Figure 17 shows the vertical–radial cross section of changes in the azimuthal mean tangential wind during eyewall replacement for both the first and the last events discussed above together with the azimuthal mean tangential winds just before the formation of the secondary convective ring. In both cases, the tangential winds increased immediately outside the RMW but decreased inside the RMW in the mid-lower troposphere. The changes in the last event are about 50% larger than those in the first event. The low-level tangential wind tendency is explained by the dynamical response of the azimuthal mean vortex to the imposed diabatic heating inferred from the balanced dynamics as discussed in SW82 and Willoughby et al. (1982) and already mentioned in section 3. In our model results, the updrafts shown in the vertical–radial cross sections in Figs. 14 and 16 are collocated with strong condensational heating (not shown). According to SW82, the response of low-level tangential wind to diabatic heating in the eyewall (near the RMW) would be a negative tendency in the eye and a positive tendency near and outside the RMW but with a maximum just inside the RMW. This explains the contraction of the hurricane eyewall. However, when the heating source is some distance outside the RMW, such as the case in the formation of our simulated annular hurricane, the response would be a negative tangential wind tendency within and near the RMW and maximum positive tendency between the RMW and the location where the heating source is imposed (Willoughby et al. 1982). In our simulation, the extra condensational heating in the secondary convective ring indeed induced a low-level tangential wind increase outside the RMW and inside the secondary convective ring together with a decrease inside the RMW (Fig. 17). This tendency causes the contraction of the secondary convective ring as in the case for concentric eyewall studied by Willoughby et al. (1982) and, in our case, it also resulted in an increase in the RMW, as seen in Fig. 1.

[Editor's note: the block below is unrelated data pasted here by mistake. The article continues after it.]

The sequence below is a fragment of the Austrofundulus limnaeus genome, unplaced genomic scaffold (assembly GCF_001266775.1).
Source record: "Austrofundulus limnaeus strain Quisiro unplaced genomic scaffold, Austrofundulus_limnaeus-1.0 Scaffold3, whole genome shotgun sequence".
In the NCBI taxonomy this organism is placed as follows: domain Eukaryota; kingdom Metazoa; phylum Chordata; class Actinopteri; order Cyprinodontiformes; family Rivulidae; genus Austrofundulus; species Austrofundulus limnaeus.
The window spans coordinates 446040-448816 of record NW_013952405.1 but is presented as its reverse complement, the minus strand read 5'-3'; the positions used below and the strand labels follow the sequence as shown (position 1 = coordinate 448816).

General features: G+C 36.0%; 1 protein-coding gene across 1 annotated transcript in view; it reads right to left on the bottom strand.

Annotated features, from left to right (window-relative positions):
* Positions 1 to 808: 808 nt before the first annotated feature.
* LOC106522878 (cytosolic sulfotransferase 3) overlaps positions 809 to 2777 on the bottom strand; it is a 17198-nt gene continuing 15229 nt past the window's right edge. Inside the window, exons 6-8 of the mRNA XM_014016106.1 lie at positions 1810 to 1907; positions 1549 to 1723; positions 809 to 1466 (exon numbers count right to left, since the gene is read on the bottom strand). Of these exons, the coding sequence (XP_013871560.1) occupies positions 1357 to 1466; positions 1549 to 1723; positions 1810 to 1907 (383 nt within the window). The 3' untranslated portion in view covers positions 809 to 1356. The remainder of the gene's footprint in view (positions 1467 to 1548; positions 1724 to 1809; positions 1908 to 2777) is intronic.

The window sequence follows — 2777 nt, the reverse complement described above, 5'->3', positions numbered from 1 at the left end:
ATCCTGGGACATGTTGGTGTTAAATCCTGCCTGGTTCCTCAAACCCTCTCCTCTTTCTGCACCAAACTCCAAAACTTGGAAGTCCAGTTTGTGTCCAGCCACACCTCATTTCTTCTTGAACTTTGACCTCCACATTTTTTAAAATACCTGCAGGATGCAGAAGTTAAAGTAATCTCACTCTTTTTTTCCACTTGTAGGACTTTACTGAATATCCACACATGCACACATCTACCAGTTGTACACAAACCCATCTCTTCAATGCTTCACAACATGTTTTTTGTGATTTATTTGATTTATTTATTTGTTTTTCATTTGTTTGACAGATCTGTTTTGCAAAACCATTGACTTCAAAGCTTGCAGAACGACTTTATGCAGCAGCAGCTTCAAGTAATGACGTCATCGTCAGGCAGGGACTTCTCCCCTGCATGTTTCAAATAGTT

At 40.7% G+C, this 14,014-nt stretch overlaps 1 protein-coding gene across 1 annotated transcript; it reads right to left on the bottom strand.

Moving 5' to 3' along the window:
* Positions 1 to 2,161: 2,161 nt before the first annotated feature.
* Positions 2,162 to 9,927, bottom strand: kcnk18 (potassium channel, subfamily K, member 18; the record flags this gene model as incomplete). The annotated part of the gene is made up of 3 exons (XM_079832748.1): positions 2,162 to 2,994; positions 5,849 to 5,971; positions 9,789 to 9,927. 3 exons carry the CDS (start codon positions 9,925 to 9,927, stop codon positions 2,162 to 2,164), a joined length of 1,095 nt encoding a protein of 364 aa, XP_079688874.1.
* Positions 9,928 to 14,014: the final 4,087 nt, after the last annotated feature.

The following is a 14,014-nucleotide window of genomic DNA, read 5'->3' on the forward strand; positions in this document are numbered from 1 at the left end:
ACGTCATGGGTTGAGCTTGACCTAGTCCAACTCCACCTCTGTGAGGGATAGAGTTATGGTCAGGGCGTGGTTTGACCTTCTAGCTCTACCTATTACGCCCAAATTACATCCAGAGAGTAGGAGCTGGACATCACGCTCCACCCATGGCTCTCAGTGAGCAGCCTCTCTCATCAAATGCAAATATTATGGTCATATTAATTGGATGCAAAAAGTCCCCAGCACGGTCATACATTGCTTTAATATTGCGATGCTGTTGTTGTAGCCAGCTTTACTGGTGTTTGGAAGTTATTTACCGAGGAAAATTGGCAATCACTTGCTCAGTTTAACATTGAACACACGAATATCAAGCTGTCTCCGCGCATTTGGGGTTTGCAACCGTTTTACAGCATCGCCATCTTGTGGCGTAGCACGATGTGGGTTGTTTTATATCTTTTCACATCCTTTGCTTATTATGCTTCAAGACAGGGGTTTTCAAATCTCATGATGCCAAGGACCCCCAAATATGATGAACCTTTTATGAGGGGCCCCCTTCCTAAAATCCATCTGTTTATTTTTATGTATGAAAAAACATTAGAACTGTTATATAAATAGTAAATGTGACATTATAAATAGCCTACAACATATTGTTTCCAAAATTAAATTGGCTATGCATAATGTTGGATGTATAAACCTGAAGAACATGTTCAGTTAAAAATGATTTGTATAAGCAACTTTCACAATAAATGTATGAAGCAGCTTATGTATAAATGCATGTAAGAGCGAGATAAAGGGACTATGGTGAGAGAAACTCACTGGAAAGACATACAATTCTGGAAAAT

Two questions remain to be addressed. The first question is why the new eyewall contracted to the original radius after the eyewall replacement in the first event but remained outside the original eyewall and led to an increase in eye size in most of the other events. This can be understood by the difference in vertical tilt of both the eyewall and the secondary convective ring, as already discussed in section 3. Comparing Fig. 14 with Fig. 16, we can see that the vertical outward tilt of both the eyewall and the secondary convective ring is much larger in the last event than in the first. The vertical outward tilt of the eyewall and the secondary convective ring implies the outward tilted condensational heating. The larger outward tilt of the eyewall in the latter events indicates larger heating outside the low-level RMW. The dynamical response of the storm to this titled heating is a maximum increase in low-level tangential wind outside the RMW and a decrease inside the RMW, as seen in Fig. 17b, prohibiting the inward contraction of the new eyewall and thus maintaining the larger eyewall after the eyewall replacement. Therefore, the large outward tilt of the eyewall is critical to the maintenance of the large eye size in our simulated annular hurricane.